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Flashes and Floaters

One of the most common problems prompting a visit to the eye doctor is the occurrence of flashes and/or floaters. These symptoms are generally not associated with vision-threatening conditions, but they may indicate the development of future problems or signal the presence of a potentially dangerous, underlying condition. In the vast majority of patients these symptoms, especially the floaters, are an indication that the vitreous gel inside the eye is undergoing the normal degenerative process in which the vitreous liquefies and separates from the retina.

While the floaters may be severe and can be described as"cobwebs","flies", and"clouds", they tend to lessen over several months, although they may never disappear completely. Flashes are more concerning, since they may indicate the presence of a retinal tear or detachment. Tiny flashes that occur in the dark are less ominous than bright flashes that occur during the day. If the vitreous degeneration has led to a retinal tear or retinal detachment then urgent laser or surgery is indicated.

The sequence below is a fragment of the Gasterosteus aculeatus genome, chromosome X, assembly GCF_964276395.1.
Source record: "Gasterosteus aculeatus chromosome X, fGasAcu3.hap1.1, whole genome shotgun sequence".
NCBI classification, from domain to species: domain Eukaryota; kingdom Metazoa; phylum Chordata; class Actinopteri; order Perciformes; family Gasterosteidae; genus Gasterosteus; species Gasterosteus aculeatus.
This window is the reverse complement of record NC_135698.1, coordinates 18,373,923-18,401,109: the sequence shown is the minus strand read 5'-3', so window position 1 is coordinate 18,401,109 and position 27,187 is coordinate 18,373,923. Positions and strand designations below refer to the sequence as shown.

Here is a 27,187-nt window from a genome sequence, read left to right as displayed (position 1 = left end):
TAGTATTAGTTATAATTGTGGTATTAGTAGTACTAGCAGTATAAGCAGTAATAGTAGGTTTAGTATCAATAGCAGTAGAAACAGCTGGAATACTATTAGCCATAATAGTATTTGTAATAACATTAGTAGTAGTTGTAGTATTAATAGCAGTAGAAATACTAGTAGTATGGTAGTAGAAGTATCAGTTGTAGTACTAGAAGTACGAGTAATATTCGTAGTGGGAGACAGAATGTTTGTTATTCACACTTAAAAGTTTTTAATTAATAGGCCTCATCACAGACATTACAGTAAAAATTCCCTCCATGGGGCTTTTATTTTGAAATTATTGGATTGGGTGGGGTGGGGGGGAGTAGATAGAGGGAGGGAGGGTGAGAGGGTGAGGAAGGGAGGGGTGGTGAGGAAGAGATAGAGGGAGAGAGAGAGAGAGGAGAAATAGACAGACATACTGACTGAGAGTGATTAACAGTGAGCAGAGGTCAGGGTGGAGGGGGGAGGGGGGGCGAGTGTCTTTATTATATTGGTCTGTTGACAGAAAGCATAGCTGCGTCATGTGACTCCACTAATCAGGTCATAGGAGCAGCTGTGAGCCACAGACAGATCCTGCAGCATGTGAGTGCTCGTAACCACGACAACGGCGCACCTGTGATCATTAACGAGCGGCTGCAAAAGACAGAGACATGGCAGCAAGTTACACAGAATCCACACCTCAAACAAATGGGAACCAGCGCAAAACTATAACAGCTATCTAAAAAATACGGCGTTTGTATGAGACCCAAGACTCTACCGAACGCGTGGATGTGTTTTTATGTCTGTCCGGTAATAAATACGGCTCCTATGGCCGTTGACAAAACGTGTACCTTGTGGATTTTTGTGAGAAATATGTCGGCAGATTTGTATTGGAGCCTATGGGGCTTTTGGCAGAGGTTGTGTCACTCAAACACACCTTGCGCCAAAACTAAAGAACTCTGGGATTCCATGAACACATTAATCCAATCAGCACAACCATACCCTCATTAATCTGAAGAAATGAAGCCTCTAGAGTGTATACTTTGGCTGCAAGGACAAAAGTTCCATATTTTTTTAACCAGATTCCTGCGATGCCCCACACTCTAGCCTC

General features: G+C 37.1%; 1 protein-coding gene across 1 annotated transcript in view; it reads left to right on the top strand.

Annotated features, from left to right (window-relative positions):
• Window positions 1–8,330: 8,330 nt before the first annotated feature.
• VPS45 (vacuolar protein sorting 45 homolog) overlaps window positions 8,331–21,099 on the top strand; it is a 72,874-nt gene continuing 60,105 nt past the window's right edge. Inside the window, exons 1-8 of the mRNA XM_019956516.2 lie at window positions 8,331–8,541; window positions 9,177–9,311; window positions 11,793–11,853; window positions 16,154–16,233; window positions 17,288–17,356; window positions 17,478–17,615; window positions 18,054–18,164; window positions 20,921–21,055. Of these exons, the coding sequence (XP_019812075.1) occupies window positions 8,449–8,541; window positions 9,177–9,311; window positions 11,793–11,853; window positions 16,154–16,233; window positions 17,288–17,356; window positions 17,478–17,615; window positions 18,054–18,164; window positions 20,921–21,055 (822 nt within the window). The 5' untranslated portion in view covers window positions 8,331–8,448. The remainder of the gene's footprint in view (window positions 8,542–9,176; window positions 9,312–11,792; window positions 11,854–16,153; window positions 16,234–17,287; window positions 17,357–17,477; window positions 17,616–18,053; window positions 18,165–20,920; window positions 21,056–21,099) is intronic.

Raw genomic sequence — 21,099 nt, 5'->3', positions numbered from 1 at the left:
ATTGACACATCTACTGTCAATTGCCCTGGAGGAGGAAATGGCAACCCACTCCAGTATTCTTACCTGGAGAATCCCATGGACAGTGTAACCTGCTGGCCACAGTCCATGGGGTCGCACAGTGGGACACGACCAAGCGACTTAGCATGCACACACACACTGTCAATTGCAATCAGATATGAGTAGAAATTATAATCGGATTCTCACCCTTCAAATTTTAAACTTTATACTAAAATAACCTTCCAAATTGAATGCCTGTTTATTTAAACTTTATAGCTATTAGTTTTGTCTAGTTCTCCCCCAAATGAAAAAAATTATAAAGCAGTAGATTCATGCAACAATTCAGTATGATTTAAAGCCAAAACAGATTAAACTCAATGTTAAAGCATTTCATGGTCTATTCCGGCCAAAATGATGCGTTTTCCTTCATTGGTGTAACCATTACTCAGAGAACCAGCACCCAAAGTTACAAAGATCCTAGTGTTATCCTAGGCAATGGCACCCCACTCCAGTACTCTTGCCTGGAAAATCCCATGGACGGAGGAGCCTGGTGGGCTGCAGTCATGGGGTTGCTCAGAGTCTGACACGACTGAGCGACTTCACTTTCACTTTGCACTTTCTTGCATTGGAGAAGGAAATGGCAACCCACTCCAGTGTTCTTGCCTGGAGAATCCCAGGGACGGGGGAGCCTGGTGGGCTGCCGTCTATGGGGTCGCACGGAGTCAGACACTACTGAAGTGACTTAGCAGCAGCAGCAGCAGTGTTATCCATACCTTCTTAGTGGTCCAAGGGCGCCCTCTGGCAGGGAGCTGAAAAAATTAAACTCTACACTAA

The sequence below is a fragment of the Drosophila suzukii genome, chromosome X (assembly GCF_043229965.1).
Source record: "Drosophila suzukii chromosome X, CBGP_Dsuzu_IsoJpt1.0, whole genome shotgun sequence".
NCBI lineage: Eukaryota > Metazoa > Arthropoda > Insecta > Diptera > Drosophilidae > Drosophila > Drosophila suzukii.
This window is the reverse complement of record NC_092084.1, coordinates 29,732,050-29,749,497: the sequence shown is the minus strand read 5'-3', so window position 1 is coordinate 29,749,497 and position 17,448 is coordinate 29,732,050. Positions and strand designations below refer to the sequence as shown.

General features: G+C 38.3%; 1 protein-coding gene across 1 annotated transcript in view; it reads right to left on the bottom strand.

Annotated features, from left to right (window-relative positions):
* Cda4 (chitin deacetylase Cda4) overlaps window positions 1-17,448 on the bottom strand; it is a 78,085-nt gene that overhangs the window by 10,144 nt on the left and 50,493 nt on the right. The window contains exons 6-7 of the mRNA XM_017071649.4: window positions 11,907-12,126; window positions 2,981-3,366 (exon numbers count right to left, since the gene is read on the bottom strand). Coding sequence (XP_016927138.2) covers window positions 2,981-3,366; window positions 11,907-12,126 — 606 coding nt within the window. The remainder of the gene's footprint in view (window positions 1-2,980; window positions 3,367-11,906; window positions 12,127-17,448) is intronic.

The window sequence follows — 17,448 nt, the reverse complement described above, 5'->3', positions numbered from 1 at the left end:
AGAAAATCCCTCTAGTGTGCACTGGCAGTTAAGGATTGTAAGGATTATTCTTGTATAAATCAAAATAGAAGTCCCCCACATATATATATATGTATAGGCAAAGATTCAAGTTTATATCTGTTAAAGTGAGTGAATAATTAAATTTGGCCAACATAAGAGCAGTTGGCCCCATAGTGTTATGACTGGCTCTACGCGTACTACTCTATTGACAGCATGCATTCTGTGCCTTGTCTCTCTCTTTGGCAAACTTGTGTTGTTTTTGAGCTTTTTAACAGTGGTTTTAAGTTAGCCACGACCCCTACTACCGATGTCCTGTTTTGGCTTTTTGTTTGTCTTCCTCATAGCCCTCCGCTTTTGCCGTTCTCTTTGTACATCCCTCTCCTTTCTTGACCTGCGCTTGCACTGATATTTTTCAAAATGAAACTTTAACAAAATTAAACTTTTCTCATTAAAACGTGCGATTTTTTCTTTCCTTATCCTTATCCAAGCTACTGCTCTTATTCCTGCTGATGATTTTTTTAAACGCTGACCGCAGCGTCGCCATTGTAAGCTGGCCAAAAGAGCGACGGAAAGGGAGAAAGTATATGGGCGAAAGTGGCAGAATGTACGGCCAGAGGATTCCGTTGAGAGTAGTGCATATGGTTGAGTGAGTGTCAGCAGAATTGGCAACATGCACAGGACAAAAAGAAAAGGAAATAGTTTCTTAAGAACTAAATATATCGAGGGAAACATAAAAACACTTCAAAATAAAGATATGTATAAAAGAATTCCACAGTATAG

If these symptoms occur in a diabetic patient, they may indicate bleeding into the vitreous gel from diabetic retinopathy. Laser surgery would be indicated to prevent further bleeding. These symptoms can also occur in the setting of intraocular inflammation, in which case steroid medication is indicated to quiet the inflammation.

In younger patients flashes (less often floaters) and blurry vision may indicate the presence of ocular migraines. Sometimes a neurologic work up is needed to make sure that the symptoms are not the result of a more serious neurologic condition.

In summary, although flashes and floaters are usually not indicative of a serious problem, they need to be evaluated promptly in order to rule out more serious underlying conditions that may benefit from treatment.